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December 01, 2006

Apocalypto: Aptly Named?

It's a bit strange to see commercials with Mel Gibson explaining what the hell his movie is about for two reasons. One, it's just something that isn't done very much generally, two, you'd figure that, given Gibson's alcoholic tirade, they'd want to soft-sell his involvement with the project.

But having seen numerous trailers -- without Gibson's explanation -- in the theater, I had no idea what the movie was supposed to be about. I guess the studios felt similarly-- they were showing a lot of quick-cutting, dramatic images in the jungle, panthers and painted warriors, but nowhere in the trailer was there any indication of what the plot was. Unless the plot was actually nothing but running through the jungle and being eaten by panthers.

Enter Gibson, explaining, vaguely, it's a movie about one man's courage in trying to save his family. Presumably from panthers.

I have no interest in seeing this, partly because I still don't know really what it's about -- specifically. This pan from FoxNews' critic is savage:

With the subtlety of several thousand flying mallets and arrows, here comes Mel Gibson's "Apocalypto," a two-hour plus torture-fest so violent that women and children will be headed to the doors faster than you can say "duck" when the film opens on Dec. 8.

Indeed, "Apocalypto" is the most violent movie Disney has ever released, with so much blood spurting out of orifices that even Martin Scorsese would blush.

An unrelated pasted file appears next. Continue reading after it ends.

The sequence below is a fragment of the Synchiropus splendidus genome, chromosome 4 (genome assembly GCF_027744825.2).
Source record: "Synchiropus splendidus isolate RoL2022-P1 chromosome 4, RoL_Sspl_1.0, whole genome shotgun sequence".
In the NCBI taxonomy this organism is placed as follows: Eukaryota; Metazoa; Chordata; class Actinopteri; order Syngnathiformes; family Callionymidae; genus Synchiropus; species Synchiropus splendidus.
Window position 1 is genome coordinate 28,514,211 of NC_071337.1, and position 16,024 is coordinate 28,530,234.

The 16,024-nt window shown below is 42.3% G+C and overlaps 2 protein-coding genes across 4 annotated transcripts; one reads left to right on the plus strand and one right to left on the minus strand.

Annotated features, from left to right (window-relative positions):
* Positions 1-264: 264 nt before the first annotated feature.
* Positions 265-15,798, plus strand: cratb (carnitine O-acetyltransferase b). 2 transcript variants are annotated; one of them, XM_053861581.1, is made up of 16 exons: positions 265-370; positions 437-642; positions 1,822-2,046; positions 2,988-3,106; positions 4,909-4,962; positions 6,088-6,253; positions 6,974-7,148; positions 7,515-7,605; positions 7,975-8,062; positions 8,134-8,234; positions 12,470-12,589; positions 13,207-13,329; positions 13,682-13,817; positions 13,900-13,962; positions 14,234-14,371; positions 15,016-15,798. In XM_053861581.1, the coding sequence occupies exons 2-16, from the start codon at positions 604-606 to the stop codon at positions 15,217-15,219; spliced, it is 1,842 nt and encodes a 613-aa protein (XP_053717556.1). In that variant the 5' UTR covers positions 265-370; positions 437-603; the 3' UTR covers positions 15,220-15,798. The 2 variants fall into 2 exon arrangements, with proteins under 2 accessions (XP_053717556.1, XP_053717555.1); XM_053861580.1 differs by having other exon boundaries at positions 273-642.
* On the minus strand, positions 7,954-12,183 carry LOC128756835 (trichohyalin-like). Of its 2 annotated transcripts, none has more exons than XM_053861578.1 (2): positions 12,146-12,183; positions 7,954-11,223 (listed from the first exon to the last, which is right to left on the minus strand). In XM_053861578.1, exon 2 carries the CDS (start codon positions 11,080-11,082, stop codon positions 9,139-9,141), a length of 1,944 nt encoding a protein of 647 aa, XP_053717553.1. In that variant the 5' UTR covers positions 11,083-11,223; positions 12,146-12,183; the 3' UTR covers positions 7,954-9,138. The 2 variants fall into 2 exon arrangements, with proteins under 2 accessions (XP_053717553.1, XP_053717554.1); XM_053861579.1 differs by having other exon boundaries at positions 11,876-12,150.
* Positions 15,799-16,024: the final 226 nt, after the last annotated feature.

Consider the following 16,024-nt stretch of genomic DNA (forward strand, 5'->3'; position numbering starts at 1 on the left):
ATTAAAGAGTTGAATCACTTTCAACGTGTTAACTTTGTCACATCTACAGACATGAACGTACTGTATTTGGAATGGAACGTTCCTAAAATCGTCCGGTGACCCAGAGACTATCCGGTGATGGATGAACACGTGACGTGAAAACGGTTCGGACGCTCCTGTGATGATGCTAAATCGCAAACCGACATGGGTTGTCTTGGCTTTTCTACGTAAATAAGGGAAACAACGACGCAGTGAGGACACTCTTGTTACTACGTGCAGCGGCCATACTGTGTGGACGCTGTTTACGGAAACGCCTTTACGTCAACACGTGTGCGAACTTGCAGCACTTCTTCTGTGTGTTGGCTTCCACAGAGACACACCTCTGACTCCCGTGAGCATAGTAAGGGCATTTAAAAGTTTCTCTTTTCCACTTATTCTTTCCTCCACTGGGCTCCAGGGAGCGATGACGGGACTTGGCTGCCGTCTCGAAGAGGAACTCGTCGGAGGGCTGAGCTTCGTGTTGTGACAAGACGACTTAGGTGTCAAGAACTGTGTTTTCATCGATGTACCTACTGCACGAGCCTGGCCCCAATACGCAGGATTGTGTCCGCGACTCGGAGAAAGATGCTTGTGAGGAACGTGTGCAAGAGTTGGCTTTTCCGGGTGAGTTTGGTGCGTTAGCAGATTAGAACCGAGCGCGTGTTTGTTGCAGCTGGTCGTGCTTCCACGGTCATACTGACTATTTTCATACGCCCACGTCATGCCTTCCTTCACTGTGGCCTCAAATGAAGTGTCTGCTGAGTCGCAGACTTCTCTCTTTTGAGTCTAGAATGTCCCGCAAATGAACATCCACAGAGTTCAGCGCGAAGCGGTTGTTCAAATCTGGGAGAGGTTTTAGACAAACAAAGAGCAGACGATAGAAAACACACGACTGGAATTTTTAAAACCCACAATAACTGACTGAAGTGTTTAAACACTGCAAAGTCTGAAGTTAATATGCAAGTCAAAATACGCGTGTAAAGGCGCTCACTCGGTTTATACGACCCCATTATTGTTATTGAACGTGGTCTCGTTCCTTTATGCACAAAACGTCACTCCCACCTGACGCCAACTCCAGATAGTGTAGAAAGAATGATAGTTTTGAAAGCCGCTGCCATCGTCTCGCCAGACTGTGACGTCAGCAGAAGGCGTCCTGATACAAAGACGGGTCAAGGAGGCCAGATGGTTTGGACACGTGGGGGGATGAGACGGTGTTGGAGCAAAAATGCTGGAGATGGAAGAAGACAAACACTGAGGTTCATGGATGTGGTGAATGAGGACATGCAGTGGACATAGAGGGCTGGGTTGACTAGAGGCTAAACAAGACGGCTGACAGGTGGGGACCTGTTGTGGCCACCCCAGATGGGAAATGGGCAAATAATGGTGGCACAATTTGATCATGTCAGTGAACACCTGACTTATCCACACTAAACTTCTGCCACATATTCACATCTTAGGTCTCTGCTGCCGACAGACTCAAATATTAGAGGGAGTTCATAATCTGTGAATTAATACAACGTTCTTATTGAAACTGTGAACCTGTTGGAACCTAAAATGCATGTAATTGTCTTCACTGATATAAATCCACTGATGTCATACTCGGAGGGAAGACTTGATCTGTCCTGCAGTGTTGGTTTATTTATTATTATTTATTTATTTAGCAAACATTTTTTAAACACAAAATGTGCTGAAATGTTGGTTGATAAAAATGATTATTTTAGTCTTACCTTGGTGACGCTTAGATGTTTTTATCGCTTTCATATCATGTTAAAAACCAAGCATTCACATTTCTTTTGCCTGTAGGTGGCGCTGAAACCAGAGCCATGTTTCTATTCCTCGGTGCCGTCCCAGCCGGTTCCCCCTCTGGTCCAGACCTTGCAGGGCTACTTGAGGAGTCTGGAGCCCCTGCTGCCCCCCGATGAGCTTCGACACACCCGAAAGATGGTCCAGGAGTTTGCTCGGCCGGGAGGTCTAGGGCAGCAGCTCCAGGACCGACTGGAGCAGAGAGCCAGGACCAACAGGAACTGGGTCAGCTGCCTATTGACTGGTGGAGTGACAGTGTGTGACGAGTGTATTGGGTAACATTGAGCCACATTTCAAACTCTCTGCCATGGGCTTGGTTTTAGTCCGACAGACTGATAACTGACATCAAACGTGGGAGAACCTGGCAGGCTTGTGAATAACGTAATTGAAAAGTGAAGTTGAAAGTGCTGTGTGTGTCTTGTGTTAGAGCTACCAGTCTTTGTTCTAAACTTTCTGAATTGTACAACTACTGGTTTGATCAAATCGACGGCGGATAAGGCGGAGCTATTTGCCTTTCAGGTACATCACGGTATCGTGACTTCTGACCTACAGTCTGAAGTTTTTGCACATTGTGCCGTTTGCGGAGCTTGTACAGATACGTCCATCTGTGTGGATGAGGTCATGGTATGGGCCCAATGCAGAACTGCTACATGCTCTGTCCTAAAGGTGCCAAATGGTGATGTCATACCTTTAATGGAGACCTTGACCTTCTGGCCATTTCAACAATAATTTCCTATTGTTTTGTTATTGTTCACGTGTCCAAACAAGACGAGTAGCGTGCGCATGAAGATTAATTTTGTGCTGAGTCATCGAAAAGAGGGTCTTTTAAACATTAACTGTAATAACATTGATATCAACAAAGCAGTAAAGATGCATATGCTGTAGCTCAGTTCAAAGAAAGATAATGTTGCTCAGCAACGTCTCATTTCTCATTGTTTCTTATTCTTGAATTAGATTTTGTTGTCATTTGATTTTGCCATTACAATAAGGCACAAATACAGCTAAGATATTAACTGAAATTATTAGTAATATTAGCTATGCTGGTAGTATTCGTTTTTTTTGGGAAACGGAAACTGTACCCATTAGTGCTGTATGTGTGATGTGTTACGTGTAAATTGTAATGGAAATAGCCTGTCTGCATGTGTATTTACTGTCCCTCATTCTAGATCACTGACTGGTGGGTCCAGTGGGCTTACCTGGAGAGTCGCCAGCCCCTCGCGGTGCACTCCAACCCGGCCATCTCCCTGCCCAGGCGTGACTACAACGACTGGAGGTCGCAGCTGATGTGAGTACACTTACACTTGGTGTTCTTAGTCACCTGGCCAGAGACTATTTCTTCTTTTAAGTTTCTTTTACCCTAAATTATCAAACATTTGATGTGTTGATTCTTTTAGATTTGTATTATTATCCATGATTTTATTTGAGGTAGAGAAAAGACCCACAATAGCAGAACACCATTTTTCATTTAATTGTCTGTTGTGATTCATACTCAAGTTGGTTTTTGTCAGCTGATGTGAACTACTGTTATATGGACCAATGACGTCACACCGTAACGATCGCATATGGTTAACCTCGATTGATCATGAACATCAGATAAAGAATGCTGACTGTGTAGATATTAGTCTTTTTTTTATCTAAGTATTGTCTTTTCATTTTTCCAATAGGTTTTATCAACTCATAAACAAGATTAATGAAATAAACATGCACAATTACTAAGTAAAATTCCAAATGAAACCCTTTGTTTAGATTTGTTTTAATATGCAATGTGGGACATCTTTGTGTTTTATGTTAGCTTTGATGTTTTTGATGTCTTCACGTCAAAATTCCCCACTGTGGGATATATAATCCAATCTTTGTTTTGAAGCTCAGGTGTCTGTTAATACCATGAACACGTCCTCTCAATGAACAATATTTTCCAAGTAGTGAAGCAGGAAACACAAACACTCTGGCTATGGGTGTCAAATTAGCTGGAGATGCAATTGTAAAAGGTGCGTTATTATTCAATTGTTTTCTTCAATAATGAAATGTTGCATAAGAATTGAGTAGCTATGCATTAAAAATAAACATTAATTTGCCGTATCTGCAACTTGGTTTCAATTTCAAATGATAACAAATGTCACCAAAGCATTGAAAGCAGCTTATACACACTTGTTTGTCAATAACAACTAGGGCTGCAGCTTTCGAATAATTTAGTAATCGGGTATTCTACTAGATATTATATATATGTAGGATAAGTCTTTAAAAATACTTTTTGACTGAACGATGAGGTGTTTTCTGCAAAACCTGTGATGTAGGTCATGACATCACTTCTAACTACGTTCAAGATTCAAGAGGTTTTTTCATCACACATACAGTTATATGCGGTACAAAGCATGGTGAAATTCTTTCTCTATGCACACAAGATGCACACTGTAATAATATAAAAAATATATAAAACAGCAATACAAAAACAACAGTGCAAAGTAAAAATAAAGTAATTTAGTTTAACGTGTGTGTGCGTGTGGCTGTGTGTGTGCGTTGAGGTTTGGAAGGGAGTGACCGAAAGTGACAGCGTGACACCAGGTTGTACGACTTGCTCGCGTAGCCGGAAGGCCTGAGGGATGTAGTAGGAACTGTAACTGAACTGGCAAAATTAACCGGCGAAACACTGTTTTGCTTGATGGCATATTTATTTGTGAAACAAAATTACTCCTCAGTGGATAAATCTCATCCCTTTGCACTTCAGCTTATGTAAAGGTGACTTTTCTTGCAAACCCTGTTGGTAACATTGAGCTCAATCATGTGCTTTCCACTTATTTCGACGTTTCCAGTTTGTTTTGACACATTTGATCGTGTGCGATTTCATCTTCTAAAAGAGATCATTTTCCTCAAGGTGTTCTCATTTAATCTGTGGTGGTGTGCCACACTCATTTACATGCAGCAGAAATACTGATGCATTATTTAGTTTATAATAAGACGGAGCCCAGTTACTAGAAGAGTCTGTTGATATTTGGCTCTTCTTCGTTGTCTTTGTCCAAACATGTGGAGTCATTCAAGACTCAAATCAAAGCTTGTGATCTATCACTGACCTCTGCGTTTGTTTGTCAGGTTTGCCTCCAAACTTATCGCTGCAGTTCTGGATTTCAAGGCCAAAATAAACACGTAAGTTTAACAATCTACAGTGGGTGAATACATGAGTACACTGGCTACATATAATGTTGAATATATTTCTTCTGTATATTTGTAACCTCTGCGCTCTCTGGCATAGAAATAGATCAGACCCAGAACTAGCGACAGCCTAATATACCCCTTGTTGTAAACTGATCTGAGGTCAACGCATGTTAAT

If you've ever wondered what it would be like to see heads and hearts removed without anesthesia, then this is the movie for you. "Grey's Anatomy" it is not.

What it is, Gibson says, is the story of a civilization in transition, as the Mayans 500 years ago fought among themselves until visitors from Europe arrived by ship and spelled their doom.

Unfortunately, though, that part of the movie lasts maybe three minutes and takes place at the very end.

"Apocalypto" really is a video game, a sort of "Survivor" set in what would become the Mayan ruins as we know them today.

The action is often cartoonish, and the dialogue — which is all spoken in some ancient dialect with subtitles — is often preposterous.

In one scene, after what seems like the umpteenth bloody killing, one Mayan quips to another and the translation is, "He's f—-ed."

Just for the record, I don't find that so preposterous. I'm pretty sure that most languages have expressions that can be translated, more or less, to just that, if in spirit if not actual word-for-word translation.


The problem is that, unlike in "The Passion of the Christ," there is no noble goal here. The Mayans are merely fighting among themselves. There's no indication that the triumph by one side over another will achieve anything.

Sometimes, the result of this is a vivid portrait of death. For example, a jaguar eats a man's head, and masticates. Half-dressed Mayans are shot through the head, heart and chest with arrows and knifed sometimes without notice and almost always in the most gruesome ways possible. Heads roll and bounce, for real, down the long stairs of the Kukulcan Pyramid, or what we now regard the centerpiece of the Mayan ruins.

Not all of "Apocalypto" is awful....

What kind of man is so interested in making this kind of violent movie? What motivates him?

"Apocalypto" surpasses "The Passion" in every way as a movie about pain, flagellation and wounding. The grotesqueries are almost numbing, and at some point they become laughable.